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Shelf Reflection is a monthly series where we explore the bookshelves and reading habits of our featured First Book Club authors.

This month’s reflection is from Dr Natalie Kon-yu, whose debut book The Cost of Labour (Affirm Press, out 8 Feb) tackles the outdated institutions, expectations and ideologies that hold parents hostage. Stay tuned for more on our website and podcast later in the month!

A white bookshelves extending horizontally along a wall and halfway up it. The shelves are filled with books organised according to colour, as well as some board games and pottery. Above the bookshelf is 3 large wall-mounted mirrors, several indoor plans, photographs and other objects.

Natalie’s bookshelves. Image: Supplied

What are you currently reading?

I have just finished The Animals in that Country by Laura Jean McKay, and am about to start Ocean Vuong’s On Earth We’re Briefly Gorgeous. It’s been on my bedside table for years and it has finally made it to the top. I’m really looking forward to devoting some time and head space to it.

As you can see I’m a few years behind. I’m also dipping into Azadi by Arundhati Roy, Mothers, Fathers and Others by Siri Hustvedt, Danged Black Thing by Eugen Bacon, Le Malaise Creole: Ethnic Identity in Mauritius by Rosabelle Boswel and Neither Settler Nor Native: The Making and Unmaking of Permanent Minorities by Mahmood Mamdani. I love essay collections and short stories for the way they allow you to dip in and out. I have two small kids and my reading time is barely existent, so reading like this helps.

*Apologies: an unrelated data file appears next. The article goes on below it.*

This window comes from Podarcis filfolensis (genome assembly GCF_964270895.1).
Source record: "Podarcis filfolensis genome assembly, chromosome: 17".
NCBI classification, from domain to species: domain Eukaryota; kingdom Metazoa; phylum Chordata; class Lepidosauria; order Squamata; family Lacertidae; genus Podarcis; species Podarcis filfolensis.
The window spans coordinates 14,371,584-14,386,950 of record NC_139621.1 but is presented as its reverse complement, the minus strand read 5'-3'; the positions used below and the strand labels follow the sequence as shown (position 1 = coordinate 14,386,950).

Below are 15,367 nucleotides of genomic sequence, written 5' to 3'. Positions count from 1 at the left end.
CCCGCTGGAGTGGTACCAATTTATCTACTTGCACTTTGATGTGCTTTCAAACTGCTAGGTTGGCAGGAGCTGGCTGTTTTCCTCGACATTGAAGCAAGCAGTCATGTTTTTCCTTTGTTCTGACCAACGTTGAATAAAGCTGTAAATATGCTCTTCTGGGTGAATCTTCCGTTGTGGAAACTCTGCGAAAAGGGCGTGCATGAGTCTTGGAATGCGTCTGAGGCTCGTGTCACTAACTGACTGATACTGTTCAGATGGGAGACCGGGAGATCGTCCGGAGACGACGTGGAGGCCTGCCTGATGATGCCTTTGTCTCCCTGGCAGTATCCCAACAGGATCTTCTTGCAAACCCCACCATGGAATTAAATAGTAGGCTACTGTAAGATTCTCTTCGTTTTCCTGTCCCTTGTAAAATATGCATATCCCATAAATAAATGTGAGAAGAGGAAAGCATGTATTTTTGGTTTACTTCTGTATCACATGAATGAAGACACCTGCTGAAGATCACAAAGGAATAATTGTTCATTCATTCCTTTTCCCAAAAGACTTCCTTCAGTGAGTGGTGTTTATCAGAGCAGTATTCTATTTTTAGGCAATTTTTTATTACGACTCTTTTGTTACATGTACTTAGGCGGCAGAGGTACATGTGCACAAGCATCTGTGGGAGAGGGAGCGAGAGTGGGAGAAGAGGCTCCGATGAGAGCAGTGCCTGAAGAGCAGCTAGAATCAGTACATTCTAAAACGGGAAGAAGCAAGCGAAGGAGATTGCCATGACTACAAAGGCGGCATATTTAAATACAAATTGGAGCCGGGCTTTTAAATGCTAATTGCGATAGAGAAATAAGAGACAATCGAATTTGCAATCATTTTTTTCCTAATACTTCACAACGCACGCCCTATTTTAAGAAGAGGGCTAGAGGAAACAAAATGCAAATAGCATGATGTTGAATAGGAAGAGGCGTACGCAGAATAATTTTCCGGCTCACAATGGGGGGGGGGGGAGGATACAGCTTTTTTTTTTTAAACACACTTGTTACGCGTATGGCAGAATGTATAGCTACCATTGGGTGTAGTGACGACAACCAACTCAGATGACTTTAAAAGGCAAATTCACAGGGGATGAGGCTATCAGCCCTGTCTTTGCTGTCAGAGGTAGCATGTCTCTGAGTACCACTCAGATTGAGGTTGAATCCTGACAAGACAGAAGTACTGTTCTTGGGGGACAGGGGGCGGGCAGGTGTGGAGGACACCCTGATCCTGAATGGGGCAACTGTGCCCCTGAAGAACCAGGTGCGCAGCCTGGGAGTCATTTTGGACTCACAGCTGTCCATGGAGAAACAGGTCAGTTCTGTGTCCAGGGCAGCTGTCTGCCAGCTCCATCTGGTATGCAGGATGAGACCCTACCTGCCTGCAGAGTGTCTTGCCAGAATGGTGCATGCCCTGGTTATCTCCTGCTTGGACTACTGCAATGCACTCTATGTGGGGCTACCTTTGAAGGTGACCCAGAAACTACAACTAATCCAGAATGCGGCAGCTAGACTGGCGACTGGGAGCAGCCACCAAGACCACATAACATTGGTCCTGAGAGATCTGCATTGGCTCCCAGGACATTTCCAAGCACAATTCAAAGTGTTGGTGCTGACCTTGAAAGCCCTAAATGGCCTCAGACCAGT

What kind of reader are you?

Obviously very scattered and behind! I read a lot for my job as a lecturer and I don’t read as many novels as I would like. But, pandemic permitting, this is something I’d like to change this year. I read quite a few books at one time, though I only try and read one novel at a time.

I’m a big re-reader and have read many of my favourite books several times. I’m also diligent, so I always finish a book after I’ve started it. It’s a bad habit, because I’ve only got limited reading time, and often the book I am ploughing through does not get better. It’s a habit I’d like to give up, but I don’t know if I can.

I love reading in a quiet house, lying on my bed, or on the sofa in the afternoon or morning. I can’t read at night—both because I’m too tired and reading is too close to work for me now. It’s hard to shut off. I’m trying to read more in front of my kids, so that they can see that reading can be for pleasure, not just for school.

I realised that my schooling had been filled by male voices, so I’ve been correcting that since about 2002.

What does your book collection look like?

It depends on which one! I have books stacked high on my bedside table and my home desk. I have four bookcases in my office and I have two big book cases at home. My books here live with some of my bric a brac—I’m an op-shop tragic and grudgingly, I have to share the shelf space with my family, so I keep all my favourites here.

I try to colour code my books at home, so that they look nice, but it is also an easy way for me to remember where my books are. I never forget a spine. I love second hand books, but I’m a big believe in supporting my local indie bookshop. I tend to read mostly female writers and I don’t think anyone who knew me would be surprised by that. I realised that my schooling had been filled by male voices, so I’ve been correcting that since about 2002.